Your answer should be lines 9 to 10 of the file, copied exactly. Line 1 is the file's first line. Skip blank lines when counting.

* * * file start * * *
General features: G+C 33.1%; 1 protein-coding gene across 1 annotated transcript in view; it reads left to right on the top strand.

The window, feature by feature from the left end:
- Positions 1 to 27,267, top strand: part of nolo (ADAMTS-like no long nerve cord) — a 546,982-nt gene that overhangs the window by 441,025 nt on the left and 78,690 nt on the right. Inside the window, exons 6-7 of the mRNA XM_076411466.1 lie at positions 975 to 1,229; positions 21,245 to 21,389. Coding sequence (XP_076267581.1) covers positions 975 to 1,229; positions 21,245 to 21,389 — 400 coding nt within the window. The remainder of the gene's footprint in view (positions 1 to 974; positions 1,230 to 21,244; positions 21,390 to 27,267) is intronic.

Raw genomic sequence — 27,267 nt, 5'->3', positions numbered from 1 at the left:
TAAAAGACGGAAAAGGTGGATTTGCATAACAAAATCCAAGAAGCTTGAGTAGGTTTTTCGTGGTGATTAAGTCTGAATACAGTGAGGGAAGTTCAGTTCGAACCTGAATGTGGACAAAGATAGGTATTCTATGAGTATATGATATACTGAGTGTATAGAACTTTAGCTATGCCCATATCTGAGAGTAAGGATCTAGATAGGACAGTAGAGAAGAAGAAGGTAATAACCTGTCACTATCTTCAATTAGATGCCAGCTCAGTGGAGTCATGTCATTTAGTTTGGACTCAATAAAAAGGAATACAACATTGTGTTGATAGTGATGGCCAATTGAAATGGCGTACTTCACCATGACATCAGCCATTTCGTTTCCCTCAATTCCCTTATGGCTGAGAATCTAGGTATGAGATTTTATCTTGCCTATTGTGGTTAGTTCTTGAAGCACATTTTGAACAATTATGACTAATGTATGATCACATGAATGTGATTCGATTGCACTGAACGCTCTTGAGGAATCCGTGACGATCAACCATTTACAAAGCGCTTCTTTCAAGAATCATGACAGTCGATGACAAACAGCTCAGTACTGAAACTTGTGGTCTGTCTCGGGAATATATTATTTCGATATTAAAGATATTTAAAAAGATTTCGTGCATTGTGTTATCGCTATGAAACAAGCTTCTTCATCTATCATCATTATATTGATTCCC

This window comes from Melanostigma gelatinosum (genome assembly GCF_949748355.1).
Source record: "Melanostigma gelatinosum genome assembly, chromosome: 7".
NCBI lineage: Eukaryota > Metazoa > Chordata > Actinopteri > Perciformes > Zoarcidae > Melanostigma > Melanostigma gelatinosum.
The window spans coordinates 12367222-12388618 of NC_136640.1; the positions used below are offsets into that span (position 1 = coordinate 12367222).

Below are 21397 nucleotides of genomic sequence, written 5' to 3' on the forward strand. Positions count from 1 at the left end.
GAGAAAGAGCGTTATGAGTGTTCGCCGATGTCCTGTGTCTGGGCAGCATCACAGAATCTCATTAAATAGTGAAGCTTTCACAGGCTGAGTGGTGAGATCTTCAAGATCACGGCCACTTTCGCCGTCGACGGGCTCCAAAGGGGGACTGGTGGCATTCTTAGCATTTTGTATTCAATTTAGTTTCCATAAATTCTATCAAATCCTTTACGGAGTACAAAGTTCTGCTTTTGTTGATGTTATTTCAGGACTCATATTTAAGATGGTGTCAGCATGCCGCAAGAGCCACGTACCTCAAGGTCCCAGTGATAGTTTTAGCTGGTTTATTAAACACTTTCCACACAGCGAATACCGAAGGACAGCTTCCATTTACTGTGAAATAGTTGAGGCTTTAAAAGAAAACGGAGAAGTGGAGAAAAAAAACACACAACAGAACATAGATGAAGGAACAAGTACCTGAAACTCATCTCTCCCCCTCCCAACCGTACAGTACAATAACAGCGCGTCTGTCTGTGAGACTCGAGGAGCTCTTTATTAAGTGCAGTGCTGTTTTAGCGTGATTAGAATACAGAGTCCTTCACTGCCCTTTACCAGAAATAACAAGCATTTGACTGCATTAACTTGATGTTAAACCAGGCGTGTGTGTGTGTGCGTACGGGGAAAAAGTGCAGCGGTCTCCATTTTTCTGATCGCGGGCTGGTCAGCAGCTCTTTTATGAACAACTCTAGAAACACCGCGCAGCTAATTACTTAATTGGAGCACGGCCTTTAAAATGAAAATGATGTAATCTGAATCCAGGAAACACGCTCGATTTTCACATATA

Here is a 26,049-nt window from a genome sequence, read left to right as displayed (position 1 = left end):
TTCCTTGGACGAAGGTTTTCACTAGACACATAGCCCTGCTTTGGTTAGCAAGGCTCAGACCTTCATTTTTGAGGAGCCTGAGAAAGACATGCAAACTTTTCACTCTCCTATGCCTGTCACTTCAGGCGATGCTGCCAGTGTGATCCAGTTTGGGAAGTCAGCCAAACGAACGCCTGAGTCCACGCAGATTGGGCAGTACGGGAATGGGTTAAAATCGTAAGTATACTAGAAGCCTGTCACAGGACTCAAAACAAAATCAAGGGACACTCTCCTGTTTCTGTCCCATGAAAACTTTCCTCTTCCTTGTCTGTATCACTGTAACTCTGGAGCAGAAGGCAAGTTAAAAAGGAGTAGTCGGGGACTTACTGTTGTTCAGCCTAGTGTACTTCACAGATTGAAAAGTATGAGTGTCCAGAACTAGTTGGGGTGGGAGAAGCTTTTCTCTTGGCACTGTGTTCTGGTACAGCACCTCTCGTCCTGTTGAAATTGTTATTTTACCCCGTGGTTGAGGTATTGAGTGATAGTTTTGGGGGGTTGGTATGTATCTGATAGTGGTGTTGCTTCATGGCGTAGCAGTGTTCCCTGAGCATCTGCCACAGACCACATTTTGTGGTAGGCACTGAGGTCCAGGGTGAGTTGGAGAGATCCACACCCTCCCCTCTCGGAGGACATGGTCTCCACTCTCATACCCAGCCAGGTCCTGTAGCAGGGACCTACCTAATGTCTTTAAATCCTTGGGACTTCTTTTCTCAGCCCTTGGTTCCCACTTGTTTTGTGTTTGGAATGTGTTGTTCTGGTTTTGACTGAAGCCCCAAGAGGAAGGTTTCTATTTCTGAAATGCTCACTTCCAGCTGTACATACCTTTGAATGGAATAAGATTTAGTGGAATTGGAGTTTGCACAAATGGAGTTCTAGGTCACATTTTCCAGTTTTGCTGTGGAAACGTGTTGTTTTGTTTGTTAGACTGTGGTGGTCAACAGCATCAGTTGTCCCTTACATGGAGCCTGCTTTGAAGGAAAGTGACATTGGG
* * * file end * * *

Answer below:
The window spans coordinates 12367222-12388618 of NC_136640.1; the positions used below are offsets into that span (position 1 = coordinate 12367222).

Below are 21397 nucleotides of genomic sequence, written 5' to 3' on the forward strand. Positions count from 1 at the left end.